The purpose of this test is to assess the controlled output of the alternator in relation to electrical load on the battery.
The orientation of the clamp relative to the wire will determine whether it has a positive or negative output. If a live waveform does not appear on your screen, or appears to be inverted, try reversing the orientation of the clamp.
These known good waveforms have the following characteristics:
Go to the drop-down menu bar at the lower left corner of the Waveform Library window and select, Alternator voltage.
When the engine is running, an alternator generates electrical energy to supply the vehicle’s on-board electrical systems and replace the battery charge consumed during cranking. Accurate ECM controlled charging is essential to the operation of Start-Stop systems, which place increased demands on starter batteries.
The alternator converts mechanical rotation to electrical energy by causing a magnetic field to rotate within a fixed set of windings. The changing magnetic field induces AC voltages within the windings, which are rectified by an arrangement of diodes to give a DC output.
Alternators with voltage regulators vary their output dependent on the electrical load, whereas ECM controlled alternator outputs depend on a variety of additional parameters, including the battery’s temperature and estimated states of health and charge. The other advantage of ECM control is that the alternator can be deenergised when not required, reducing torque and heat stress within the alternator and engine loading to improve fuel efficiency.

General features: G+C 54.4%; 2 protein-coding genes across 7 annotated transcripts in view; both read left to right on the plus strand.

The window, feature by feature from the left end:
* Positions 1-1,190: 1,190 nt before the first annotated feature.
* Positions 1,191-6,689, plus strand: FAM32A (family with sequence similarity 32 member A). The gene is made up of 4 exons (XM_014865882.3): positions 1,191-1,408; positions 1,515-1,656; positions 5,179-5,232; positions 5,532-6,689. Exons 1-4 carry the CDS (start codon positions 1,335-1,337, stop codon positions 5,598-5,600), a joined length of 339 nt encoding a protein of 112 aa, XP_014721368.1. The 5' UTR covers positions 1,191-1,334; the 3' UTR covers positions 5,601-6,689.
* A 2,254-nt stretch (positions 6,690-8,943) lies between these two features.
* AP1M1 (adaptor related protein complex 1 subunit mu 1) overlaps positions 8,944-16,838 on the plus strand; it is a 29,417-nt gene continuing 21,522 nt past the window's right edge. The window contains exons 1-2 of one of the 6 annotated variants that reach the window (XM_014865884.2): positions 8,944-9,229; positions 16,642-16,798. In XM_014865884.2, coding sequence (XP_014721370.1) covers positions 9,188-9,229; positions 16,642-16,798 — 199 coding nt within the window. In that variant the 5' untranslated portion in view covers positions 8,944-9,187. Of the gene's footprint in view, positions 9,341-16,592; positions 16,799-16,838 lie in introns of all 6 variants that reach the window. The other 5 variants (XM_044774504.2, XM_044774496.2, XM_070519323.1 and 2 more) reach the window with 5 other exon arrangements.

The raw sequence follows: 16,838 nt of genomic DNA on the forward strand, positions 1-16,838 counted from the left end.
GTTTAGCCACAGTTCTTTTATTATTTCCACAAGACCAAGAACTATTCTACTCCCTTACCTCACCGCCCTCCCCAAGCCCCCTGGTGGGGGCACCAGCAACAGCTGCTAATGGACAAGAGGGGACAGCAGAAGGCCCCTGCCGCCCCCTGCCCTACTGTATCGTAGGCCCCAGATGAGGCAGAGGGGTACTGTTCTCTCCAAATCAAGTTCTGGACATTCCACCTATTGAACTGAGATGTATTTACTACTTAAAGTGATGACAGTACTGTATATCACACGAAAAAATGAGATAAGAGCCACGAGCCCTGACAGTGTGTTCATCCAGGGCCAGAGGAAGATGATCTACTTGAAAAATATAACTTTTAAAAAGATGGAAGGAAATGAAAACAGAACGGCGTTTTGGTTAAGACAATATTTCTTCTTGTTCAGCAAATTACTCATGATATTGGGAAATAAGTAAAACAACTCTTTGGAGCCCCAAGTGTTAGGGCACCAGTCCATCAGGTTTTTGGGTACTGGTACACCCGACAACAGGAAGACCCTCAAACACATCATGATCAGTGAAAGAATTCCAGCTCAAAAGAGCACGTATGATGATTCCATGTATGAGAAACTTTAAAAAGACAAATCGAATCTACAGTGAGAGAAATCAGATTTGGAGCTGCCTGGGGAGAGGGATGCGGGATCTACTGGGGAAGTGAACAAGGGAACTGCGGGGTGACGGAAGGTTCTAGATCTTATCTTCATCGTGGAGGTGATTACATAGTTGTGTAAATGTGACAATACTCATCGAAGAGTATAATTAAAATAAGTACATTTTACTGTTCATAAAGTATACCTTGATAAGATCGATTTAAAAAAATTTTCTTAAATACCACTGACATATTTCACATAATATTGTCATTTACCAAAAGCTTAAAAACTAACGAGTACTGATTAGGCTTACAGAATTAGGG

The rectification of the generated AC current creates a continuous series of voltage pulses, a ripple, within the alternator’s output. Periodically missing pulses or disruptions within the ripple indicate a problem with either the windings or the rectification diodes. Sharp spikes, usually downward, between the pulses indicate diode failure and the presence of unrectified AC voltage in the circuitry.
The alternator output can vary with engine speed, electrical load, battery condition and time since cranking. However, a consistent ripple must be maintained throughout these variations.
Turning on electrical consumers and increasing the engine speed will increase the alternator load which can provoke faults that are not evident at low loads. If the peak to peak output voltages are above 500 mV, the offending voltage spikes may disrupt other electrical systems.
For an accurate and reliable signal always connect at the alternator B+ terminal: it is convenient to measure the ripple directly at the battery positive terminal; however, the battery can dampen the waveform such that problems can be missed.
Typical symptoms of faulty alternator would be:
Alternator, or related, faults that can cause the above symptoms are:
Selection of component related Diagnostic Trouble Codes (DTCs):
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